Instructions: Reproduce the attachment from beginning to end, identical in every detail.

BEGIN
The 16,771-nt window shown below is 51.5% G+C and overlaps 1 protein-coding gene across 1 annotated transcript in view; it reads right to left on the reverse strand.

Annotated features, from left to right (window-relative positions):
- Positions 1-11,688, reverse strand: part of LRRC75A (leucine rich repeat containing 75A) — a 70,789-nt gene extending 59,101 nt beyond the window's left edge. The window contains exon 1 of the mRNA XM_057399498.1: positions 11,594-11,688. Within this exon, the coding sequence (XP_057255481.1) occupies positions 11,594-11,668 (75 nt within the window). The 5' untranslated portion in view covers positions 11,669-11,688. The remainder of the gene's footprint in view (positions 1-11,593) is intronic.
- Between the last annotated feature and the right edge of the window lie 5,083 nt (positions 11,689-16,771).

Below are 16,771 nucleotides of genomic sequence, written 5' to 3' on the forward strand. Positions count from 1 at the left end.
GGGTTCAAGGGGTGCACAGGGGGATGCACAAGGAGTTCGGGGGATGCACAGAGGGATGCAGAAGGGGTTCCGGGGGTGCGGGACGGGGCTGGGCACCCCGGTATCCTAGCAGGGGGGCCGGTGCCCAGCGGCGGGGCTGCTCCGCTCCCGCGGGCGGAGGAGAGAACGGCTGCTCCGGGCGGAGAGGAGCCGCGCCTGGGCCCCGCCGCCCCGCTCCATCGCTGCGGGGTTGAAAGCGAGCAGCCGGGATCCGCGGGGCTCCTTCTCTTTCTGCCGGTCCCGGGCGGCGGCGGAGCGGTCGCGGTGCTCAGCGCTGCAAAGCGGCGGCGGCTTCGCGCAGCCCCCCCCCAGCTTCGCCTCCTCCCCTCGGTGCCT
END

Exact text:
The 16,771-nt window shown below is 51.5% G+C and overlaps 1 protein-coding gene across 1 annotated transcript in view; it reads right to left on the reverse strand.

Annotated features, from left to right (window-relative positions):
- Positions 1-11,688, reverse strand: part of LRRC75A (leucine rich repeat containing 75A) — a 70,789-nt gene extending 59,101 nt beyond the window's left edge. The window contains exon 1 of the mRNA XM_057399498.1: positions 11,594-11,688. Within this exon, the coding sequence (XP_057255481.1) occupies positions 11,594-11,668 (75 nt within the window). The 5' untranslated portion in view covers positions 11,669-11,688. The remainder of the gene's footprint in view (positions 1-11,593) is intronic.
- Between the last annotated feature and the right edge of the window lie 5,083 nt (positions 11,689-16,771).

Below are 16,771 nucleotides of genomic sequence, written 5' to 3' on the forward strand. Positions count from 1 at the left end.
GGGTTCAAGGGGTGCACAGGGGGATGCACAAGGAGTTCGGGGGATGCACAGAGGGATGCAGAAGGGGTTCCGGGGGTGCGGGACGGGGCTGGGCACCCCGGTATCCTAGCAGGGGGGCCGGTGCCCAGCGGCGGGGCTGCTCCGCTCCCGCGGGCGGAGGAGAGAACGGCTGCTCCGGGCGGAGAGGAGCCGCGCCTGGGCCCCGCCGCCCCGCTCCATCGCTGCGGGGTTGAAAGCGAGCAGCCGGGATCCGCGGGGCTCCTTCTCTTTCTGCCGGTCCCGGGCGGCGGCGGAGCGGTCGCGGTGCTCAGCGCTGCAAAGCGGCGGCGGCTTCGCGCAGCCCCCCCCCAGCTTCGCCTCCTCCCCTCGGTGCCT